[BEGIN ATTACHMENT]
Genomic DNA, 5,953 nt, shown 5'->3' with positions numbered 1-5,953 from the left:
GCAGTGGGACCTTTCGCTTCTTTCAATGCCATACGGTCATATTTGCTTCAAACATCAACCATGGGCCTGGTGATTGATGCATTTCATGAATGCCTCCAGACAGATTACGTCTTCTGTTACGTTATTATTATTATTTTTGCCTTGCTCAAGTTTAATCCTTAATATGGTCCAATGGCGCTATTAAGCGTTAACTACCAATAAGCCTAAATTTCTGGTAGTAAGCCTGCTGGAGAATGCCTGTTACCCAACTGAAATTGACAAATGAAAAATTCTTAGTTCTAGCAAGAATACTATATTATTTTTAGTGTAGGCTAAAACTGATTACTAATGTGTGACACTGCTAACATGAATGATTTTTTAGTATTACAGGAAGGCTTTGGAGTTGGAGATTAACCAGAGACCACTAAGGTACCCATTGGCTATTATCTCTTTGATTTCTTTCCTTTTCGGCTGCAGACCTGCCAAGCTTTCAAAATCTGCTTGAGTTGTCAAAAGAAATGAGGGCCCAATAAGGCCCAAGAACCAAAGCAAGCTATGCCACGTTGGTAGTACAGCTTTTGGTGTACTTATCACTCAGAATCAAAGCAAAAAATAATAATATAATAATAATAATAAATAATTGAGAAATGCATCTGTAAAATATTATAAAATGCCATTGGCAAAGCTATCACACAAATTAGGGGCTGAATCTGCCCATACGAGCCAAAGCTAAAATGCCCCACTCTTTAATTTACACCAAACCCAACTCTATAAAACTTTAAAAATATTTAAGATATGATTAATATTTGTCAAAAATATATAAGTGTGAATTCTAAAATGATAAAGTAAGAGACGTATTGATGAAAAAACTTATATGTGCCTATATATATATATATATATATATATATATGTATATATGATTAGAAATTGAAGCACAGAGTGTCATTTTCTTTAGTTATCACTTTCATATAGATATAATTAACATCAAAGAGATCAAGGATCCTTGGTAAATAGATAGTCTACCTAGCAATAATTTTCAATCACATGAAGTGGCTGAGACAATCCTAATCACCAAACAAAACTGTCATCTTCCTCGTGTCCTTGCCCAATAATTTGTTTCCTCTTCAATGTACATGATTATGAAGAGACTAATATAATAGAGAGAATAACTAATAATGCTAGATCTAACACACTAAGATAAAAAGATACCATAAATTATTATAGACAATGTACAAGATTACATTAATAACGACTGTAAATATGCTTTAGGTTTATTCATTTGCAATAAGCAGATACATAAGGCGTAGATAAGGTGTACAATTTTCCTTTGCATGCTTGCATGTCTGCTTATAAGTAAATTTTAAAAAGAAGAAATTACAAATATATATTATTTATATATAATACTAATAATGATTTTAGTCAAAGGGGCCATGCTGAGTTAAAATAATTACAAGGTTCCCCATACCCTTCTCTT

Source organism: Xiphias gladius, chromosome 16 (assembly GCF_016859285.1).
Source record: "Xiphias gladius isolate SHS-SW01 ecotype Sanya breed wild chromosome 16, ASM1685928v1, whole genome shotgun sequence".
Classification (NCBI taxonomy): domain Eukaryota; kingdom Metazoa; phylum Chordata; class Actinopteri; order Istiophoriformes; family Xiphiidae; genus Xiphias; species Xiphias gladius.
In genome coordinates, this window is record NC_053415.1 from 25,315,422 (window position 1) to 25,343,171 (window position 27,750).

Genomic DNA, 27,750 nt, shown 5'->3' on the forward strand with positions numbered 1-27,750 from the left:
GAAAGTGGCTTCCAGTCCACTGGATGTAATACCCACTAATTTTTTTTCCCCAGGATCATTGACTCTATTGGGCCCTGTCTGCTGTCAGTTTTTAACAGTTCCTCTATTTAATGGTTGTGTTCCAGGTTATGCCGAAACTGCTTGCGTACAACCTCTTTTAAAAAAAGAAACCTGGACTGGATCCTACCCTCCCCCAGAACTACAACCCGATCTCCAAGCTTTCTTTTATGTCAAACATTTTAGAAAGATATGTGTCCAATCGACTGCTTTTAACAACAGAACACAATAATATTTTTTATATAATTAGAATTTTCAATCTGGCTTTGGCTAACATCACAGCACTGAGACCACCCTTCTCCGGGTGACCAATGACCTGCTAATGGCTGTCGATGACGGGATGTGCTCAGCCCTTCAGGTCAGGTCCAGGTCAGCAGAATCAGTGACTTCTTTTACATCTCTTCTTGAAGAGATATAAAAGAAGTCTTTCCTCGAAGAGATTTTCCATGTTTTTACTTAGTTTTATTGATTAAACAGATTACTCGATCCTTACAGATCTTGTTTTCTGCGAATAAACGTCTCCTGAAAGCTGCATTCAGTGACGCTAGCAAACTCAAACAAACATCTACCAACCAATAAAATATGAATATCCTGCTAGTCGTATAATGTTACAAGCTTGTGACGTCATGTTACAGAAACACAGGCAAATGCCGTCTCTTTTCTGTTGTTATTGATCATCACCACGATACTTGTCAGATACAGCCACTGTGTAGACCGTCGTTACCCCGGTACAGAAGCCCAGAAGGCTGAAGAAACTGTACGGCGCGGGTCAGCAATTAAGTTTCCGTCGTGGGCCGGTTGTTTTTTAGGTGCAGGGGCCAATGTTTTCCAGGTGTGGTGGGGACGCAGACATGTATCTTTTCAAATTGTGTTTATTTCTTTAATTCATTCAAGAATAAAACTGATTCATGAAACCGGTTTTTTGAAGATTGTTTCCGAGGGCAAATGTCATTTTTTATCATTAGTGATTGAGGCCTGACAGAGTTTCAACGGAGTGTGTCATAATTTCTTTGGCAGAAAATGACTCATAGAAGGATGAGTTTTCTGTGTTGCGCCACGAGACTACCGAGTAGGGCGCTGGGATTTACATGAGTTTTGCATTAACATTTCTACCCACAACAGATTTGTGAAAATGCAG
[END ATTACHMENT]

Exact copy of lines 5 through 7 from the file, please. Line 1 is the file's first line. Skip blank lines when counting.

Classification (NCBI taxonomy): domain Eukaryota; kingdom Metazoa; phylum Chordata; class Actinopteri; order Istiophoriformes; family Xiphiidae; genus Xiphias; species Xiphias gladius.
In genome coordinates, this window is record NC_053415.1 from 25,315,422 (window position 1) to 25,343,171 (window position 27,750).

Genomic DNA, 27,750 nt, shown 5'->3' on the forward strand with positions numbered 1-27,750 from the left: